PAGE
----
Letters to the Editor 

Porn yesterday

When I hear the local porn-shop owner take up the lament of the local church pastor of declining attendance, I know something is amiss in our society ("The last peep show," Metro Times, Feb. 14). Where is that day-to-day contact and moment-to-moment bonding that makes for human existence? Stifled by fear and dulled by the all-seeing electronic eye, we retreat ever so much into a false sense of comfort within our cubicles, cars and homes. 1984 has not came upon us, we have willingly come to 1984 — with our minds our prison, and our souls screaming in silence. —Matthew A. Sawtell, La Grange Park, Ill.

 

The price of civilization?

Re: Your News Hit item on the state's budget deficit ("Situation screwed," Metro Times, Feb. 7): You have no idea. As the owner of a small manufacturing company located in this former great state, I can tell you, we can't even see bottom yet.

The reason we are in so much trouble is because we drive the people and businesses that pay taxes out of state, yet continue to increase our population with the non-working. Then we pay our government employees for life and they have some of the best pay in the country. Because our government has us convinced that they deserve this special treatment, and they deserve to take more of our hard-earned money to pay for it, things will never change. Those on welfare will find better ways to screw the system. Those that work for the government will find better ways to work less and get paid more. Those that pay for it will continue to go bankrupt or get fed up and leave the state.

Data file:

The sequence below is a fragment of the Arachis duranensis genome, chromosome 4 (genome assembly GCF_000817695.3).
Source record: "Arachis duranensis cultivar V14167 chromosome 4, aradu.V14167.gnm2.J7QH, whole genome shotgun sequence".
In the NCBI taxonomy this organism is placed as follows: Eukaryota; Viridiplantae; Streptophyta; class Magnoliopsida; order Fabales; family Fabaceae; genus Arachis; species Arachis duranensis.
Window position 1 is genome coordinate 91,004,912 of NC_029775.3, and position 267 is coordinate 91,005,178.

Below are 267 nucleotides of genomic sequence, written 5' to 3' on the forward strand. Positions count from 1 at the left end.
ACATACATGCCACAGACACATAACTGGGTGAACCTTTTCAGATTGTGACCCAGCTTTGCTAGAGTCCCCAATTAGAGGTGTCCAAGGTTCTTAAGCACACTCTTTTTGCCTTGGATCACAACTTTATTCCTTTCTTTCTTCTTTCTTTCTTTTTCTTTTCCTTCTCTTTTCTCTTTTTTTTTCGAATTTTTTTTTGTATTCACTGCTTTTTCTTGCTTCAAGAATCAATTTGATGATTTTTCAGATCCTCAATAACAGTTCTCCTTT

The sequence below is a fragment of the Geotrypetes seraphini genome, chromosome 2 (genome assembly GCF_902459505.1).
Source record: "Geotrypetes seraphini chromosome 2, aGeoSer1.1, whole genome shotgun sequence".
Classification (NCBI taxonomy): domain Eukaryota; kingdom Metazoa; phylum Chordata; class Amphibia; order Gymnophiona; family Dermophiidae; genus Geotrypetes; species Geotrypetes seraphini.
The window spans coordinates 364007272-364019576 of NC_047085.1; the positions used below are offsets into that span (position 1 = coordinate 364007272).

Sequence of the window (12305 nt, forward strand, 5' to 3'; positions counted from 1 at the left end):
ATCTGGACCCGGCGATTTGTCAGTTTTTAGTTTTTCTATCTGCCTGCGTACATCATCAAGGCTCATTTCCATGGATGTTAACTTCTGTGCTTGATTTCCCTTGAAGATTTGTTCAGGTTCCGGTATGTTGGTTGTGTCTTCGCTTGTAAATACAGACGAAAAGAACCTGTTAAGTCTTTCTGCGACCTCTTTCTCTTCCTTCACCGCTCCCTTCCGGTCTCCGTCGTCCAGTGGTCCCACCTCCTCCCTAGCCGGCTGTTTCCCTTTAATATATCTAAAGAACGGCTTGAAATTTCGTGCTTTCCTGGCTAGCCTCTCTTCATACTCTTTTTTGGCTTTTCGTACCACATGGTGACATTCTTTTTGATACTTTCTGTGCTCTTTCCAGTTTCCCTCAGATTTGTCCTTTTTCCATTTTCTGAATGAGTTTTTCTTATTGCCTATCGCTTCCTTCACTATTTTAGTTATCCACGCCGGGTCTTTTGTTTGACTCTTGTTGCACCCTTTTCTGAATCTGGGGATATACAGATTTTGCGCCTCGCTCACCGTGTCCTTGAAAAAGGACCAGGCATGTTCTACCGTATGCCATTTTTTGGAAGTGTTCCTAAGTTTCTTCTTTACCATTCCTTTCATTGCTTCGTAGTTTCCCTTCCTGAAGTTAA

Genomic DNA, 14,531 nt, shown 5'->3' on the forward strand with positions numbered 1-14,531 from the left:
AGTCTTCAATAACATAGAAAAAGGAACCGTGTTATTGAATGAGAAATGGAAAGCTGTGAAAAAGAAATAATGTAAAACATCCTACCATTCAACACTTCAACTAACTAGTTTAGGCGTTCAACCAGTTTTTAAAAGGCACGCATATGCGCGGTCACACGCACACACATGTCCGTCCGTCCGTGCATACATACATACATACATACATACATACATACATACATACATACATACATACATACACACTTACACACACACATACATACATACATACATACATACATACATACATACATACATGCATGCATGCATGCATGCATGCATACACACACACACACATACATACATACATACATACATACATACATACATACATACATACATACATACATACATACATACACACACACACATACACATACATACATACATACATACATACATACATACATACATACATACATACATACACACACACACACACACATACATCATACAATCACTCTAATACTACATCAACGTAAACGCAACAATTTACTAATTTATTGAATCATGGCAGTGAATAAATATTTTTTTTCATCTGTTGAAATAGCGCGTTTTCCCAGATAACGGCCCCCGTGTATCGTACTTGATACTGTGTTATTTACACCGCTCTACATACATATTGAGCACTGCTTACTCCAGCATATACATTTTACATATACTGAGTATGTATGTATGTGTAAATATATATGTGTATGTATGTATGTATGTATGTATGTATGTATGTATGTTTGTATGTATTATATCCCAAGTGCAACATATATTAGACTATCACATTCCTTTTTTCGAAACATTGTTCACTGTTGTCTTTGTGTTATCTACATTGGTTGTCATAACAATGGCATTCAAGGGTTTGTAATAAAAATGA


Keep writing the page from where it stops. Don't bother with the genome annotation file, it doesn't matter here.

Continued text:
As a lifelong Michigan resident I can tell you that, that is where my company is headed. To steal your quote, "We're fucked." And that doesn't even start to describe it. —Teresa Edmonson, Livonia

 

Politically complicated

Your News Hits column is usually an important contribution to news and analysis, and this one ("Damn lies," Metro Times, Feb. 7) almost reaches that level of public service, save for the low level of discourse to which you premeditatedly fall in the last sentence. What is it about you "alternative" journalists?

To borrow from bacteriology, by today's standards, I am a facultative "lefty" after a long spiritual journey. Accordingly, I am not a "Bible thumper." But to scramble your brain: I voted for Prop. 2 (2004), and what gladdened the heart of my Really Good Christian neighbor across the road, I even displayed a homemade sign supporting it. So then, I am a vicious, paranoid Republican with no regard for someone's "rights." Not quite, because responding to the scare, "What about the children?" I reply society should always see to the young.

I will not comment on the "domestic partner" benefits decision by Ingham County Circuit Court, nor the Court of Appeals, because I have not read them. L'affaire of homosexual "marriage" and "partner" rights gives me a yawn when it does not drive me to apoplexy. Liberals sure know how to lose elections! Obligate rube, I ask: When since the dawn of civilization in the West has being good, even lifelong, friends entitled one to matrimony or heightened beneficiary status without testamentary disposition? Golly, sounds like a conservative, so Dad would be proud. —G.M. Ross, Lowell